The debates in Belgium on prohibition of the slaughter of animals without prior stunning are carefully monitored abroad. The Muslim and Jewish communities generally consider this ban to be contrary to their religious dietary prescriptions. It therefore prevents the production of meat considered halal or kosher.
“We cannot say at the same time that we are fighting anti-Semitism, that we are protecting the synagogues, and at the same time preventing us from living our traditions and our Judaism”, indignantly the president of the Israelite consistory of France Joël Mergui, passing through Brussels. “Ritual slaughter has been around since Judaism has existed. It is not at odds with animal welfare. Animal welfare is a fundamental concept, as is freedom of worship. The two are compatible. “
Multiplication of prohibitions
Muslims similarly perceive restrictions on slaughter methods as attacks on their freedom of worship. “This form of interference is particularly worrying because it attacks head-on religious freedom, one of the fundamental values of human rights and of our Belgian Constitution”, already wrote in 2017 Mustapha Chairi, president of the Collective Against Islamophobia in Belgium.
European Jews and Muslims are fighting a growing trend in de facto bans on ritual slaughter. The Brussels Region in turn begins this debate, after the highest Belgian and European justice authorities have validated the rules set in Flanders and Wallonia.
Jewish and Muslim organizations had challenged before the Constitutional Court the Flemish decree which had the effect of preventing slaughter according to Jewish and Muslim rites. The Belgian Court turned to the EU Court of Justice. Luxembourg Court confirmed in December last, the possibility for a country to impose the preliminary stunning of the animal during its slaughter. The Belgian Constitutional Court therefore validated the regional decrees.
Animal rights activists and secularism defenders obviously welcomed this confirmation. For Hervé Parmentier, deputy secretary general of the Center d’Action Laïque, the judgment of the Constitutional Court confirms that “if the freedom of religion and conscience remains total, the religious prescriptions must for their part conform to the civil law and to the democratic values which underlie it “.
Still changing legislation
“It is a huge disappointment for religious communities, but above all it is a shame for our country”, rebels Yohan Benizri, however, president of the Coordinating Committee of Jewish Organizations in Belgium, who is also vice-president of the European Jewish Congress. “The fight, both legal and political, will not end for all that. We will continue to defend our values with dignity and legally.”, he announces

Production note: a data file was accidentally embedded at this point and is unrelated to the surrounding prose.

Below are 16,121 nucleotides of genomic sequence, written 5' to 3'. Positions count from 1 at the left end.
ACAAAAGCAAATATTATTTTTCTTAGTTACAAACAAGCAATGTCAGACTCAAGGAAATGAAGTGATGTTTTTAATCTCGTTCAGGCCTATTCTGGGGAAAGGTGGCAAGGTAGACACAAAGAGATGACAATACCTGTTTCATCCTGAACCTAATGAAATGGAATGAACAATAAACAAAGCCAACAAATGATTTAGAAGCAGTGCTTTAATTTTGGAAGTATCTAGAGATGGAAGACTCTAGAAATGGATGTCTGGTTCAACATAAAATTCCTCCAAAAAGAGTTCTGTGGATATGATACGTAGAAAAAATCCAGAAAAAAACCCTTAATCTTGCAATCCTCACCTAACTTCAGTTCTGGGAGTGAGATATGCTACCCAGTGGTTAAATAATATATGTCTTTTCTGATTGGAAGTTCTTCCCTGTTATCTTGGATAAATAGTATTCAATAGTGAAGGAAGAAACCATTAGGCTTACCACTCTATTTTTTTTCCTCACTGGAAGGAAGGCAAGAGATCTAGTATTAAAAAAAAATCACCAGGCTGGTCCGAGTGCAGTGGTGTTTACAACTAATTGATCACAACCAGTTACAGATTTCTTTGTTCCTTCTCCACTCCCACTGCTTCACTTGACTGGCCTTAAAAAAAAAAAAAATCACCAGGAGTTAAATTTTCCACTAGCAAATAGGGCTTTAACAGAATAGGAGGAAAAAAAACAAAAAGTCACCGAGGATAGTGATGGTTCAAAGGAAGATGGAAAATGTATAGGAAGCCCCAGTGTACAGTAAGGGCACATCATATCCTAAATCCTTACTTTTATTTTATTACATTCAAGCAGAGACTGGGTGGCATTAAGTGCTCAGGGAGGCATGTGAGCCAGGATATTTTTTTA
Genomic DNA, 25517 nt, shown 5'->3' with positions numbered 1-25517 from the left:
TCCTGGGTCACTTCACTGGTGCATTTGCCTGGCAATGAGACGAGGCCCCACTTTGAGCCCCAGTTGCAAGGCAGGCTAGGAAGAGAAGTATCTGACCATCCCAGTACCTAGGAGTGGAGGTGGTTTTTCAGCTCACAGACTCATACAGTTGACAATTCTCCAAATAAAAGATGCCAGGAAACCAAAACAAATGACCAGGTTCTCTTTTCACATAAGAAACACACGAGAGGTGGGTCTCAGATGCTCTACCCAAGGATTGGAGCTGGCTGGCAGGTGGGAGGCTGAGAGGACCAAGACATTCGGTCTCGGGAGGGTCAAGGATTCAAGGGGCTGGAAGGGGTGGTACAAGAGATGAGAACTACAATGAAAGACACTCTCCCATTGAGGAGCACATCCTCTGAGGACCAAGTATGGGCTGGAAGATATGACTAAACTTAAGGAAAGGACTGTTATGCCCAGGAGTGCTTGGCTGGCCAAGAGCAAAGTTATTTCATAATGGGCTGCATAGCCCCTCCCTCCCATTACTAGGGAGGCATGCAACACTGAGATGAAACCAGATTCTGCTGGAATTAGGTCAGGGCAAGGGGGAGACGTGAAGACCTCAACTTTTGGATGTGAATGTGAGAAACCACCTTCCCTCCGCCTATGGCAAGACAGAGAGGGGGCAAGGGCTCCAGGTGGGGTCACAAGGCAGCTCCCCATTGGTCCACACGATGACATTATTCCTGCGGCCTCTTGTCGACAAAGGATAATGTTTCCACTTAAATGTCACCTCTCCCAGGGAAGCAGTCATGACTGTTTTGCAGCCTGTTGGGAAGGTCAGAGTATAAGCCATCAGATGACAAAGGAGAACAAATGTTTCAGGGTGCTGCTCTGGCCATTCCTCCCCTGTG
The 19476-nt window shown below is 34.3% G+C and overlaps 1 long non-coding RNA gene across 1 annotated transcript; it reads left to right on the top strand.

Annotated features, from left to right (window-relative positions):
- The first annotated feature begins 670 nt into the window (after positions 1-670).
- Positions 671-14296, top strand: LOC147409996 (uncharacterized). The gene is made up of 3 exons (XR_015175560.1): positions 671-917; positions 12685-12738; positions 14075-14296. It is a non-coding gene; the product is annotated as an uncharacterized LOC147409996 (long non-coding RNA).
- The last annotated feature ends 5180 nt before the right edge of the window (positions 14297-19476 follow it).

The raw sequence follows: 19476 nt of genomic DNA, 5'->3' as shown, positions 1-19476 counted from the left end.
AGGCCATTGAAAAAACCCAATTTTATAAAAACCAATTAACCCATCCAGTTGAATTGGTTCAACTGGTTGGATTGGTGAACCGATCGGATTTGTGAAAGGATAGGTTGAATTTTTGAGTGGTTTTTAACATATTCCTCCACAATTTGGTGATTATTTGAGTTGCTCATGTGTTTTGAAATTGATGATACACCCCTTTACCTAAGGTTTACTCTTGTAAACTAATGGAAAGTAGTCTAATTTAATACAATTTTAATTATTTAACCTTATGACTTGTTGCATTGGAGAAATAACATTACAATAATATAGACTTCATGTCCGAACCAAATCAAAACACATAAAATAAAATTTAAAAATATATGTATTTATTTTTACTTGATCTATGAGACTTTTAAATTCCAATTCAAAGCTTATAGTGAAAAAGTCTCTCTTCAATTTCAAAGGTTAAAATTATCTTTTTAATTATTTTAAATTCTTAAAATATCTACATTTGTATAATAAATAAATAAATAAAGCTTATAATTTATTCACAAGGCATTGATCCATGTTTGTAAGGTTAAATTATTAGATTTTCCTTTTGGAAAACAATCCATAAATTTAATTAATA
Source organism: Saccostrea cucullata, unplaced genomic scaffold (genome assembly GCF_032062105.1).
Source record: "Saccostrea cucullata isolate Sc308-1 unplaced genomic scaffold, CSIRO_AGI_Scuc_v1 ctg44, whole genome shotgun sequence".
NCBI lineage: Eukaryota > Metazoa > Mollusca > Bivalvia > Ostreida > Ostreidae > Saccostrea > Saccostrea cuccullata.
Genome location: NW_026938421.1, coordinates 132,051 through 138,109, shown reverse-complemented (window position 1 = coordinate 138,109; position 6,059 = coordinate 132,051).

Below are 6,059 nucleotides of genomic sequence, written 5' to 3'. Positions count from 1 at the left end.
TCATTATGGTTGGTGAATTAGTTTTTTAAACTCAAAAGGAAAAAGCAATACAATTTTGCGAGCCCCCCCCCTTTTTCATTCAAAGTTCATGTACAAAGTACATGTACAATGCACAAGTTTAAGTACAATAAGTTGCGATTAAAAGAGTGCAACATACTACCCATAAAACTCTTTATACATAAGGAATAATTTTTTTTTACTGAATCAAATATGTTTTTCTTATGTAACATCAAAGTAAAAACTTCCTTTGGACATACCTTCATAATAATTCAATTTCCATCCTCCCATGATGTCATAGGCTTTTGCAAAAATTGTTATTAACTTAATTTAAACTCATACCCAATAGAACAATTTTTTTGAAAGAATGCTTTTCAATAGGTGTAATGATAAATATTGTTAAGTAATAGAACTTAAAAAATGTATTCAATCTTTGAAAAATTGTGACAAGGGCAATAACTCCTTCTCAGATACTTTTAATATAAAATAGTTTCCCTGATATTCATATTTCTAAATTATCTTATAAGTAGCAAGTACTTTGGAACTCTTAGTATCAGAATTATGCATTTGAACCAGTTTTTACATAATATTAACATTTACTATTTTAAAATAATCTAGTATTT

This is because the legislation in European countries on this issue is still in flux. Some countries have banned ritual slaughter (Denmark, Sweden, Finland, Estonia, Slovenia). Others, like the Netherlands and Poland, had also banned it before reversing. The other states have so far tolerated a religious exception to the general European rule which requires stunning prior to slaughter.
Bans in Belgium are part of a fight across Europe between animal welfare activists and representatives of Muslim and Jewish communities
But the debate is regularly rekindled here and there. In France, the broadcast of a report from the magazine Correspondent from France 2 started a controversy in 2012, which has since calmed down. But personalities surfing the wave of identity regularly put the subject forward.
The subject is being followed closely in Israel. “The bans in Belgium are part of a fight across Europe between animal welfare activists and representatives of Muslim and Jewish communities over halal and kosher slaughter methods“, underline the Times of Israel. He notes that “A similar struggle is unfolding around the non-medical circumcision of boys, or milah, which some child rights activists call cruel.” These debates would be fueled by “anti-immigration activists and politicians” in order to minimize the Muslim and Jewish presence in Europe.
The Belgian Muslim Executive is also concerned about this risk: “The rule of law must not give in to growing political and social pressure from populist movements waging a symbolic struggle against vulnerable minorities across Europe”, writes the Executive in reaction to the decision of the Constitutional Court. He denounces “an emotional symbolic measure”, which forces all citizens to enter “the shackles of a simplistic fictitious solution”.
Some stress that the obligation of prior stunning on Belgian soil will push the meat sector to import carcasses from countries which allow ritual slaughter.
“Nallow you to live our traditions “
“Belgium and various European countries must review their position on this subject”, implores Joël Mergui. “If we want that in 10 or 20 years there will still be Jewish enlightenment in Europe, we must not only ensure our security, but also allow us to live our traditions. Respect the Shabbat, eat kosher, family life , to meditate in a synagogue: these traditions do not threaten public order. ‘we want there to be Judaism in Europe, but forget your traditions’. We want to continue to make our contribution to the development of Europe, but we must be able to continue to practice our worship quietly. “